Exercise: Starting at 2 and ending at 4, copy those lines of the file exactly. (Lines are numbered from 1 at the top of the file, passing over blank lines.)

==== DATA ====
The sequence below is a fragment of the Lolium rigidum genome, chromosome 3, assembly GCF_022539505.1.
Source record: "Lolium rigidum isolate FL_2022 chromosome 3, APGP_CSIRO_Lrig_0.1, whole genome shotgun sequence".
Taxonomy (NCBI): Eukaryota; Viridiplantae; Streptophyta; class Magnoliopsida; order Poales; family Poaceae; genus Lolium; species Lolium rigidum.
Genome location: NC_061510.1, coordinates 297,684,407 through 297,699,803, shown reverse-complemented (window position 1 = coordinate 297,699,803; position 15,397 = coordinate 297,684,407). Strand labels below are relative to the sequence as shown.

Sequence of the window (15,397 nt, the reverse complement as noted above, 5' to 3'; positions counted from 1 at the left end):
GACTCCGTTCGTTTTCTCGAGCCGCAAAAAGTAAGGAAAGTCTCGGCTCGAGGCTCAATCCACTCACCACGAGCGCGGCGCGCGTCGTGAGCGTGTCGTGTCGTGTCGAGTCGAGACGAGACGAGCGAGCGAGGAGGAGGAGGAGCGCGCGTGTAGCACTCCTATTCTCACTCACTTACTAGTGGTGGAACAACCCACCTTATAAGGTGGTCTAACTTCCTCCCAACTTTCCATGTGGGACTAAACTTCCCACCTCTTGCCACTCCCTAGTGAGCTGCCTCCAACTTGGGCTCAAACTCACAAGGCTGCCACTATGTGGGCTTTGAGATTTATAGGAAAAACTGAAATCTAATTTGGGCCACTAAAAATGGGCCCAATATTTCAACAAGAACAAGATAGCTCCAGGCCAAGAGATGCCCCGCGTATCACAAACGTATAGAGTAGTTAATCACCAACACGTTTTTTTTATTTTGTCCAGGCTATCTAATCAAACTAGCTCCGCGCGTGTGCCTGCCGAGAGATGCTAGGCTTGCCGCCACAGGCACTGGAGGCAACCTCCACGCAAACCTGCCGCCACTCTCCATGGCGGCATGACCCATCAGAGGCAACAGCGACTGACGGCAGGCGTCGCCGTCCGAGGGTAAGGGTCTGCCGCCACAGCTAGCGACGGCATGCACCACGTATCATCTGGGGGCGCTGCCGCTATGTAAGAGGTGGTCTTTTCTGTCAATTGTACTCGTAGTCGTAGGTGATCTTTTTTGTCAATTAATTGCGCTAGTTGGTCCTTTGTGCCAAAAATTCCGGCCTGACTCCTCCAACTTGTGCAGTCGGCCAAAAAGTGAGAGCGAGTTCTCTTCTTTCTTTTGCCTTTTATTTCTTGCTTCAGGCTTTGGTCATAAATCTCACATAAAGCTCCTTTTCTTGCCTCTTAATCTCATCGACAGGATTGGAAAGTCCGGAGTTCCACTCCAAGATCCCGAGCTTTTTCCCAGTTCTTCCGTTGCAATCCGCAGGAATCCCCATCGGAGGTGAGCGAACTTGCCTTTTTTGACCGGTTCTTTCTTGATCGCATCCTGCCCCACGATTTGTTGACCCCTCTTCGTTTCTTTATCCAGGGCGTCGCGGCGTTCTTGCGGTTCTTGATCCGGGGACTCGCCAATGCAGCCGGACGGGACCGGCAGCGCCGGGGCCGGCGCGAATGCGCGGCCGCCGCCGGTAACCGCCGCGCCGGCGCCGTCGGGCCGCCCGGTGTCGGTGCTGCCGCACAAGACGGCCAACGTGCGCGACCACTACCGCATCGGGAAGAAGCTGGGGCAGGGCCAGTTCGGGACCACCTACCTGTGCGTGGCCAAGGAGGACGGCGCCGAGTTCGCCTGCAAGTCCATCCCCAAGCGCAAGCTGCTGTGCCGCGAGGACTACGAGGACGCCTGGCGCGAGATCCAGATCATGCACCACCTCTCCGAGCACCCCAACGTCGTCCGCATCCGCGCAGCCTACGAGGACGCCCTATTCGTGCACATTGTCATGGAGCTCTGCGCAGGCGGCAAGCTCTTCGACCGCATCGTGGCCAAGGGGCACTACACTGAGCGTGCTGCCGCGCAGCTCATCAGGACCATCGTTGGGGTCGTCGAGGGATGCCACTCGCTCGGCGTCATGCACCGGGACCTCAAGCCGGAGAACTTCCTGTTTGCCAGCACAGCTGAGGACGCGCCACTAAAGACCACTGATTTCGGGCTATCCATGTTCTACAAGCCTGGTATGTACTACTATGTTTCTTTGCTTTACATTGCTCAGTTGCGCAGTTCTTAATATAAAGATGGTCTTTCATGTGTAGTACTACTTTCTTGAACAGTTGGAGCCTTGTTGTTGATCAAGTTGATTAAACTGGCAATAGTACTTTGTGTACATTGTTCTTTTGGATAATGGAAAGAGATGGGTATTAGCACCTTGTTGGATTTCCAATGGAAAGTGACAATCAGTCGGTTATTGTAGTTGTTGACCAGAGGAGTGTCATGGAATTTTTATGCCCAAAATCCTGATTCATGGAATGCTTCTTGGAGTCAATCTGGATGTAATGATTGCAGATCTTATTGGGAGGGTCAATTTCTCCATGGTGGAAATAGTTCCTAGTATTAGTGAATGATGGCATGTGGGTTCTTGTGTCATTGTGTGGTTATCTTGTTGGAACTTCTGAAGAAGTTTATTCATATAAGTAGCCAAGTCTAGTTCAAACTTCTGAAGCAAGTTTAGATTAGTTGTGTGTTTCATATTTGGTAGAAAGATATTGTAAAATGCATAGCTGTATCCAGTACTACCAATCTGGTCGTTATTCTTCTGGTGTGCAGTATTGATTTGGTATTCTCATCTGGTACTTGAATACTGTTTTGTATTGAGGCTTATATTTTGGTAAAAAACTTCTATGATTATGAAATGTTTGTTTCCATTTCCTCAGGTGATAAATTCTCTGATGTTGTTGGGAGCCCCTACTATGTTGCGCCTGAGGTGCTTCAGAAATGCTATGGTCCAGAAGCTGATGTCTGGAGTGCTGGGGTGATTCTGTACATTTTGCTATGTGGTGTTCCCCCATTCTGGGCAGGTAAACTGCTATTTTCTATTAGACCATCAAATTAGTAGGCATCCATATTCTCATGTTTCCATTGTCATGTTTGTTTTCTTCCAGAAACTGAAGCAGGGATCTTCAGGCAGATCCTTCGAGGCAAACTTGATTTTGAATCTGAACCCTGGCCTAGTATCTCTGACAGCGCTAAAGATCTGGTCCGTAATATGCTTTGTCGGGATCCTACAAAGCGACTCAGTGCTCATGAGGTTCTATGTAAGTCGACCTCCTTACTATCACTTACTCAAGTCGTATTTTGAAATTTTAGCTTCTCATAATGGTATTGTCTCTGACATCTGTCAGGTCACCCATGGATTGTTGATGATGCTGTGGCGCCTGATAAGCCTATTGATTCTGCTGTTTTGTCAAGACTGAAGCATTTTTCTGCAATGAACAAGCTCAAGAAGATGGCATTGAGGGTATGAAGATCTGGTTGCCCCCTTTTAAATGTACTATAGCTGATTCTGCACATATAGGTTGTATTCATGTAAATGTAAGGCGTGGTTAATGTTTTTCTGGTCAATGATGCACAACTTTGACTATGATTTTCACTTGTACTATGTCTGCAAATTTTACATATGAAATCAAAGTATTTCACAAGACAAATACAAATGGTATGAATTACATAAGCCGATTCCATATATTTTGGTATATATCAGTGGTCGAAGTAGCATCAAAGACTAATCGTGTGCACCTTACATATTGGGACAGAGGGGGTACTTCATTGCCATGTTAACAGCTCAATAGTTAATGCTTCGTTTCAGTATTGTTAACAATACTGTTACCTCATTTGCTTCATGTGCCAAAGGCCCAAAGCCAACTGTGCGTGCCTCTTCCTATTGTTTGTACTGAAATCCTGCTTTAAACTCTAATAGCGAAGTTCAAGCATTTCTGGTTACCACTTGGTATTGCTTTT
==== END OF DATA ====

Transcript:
Source record: "Lolium rigidum isolate FL_2022 chromosome 3, APGP_CSIRO_Lrig_0.1, whole genome shotgun sequence".
Taxonomy (NCBI): Eukaryota; Viridiplantae; Streptophyta; class Magnoliopsida; order Poales; family Poaceae; genus Lolium; species Lolium rigidum.
Genome location: NC_061510.1, coordinates 297,684,407 through 297,699,803, shown reverse-complemented (window position 1 = coordinate 297,699,803; position 15,397 = coordinate 297,684,407). Strand labels below are relative to the sequence as shown.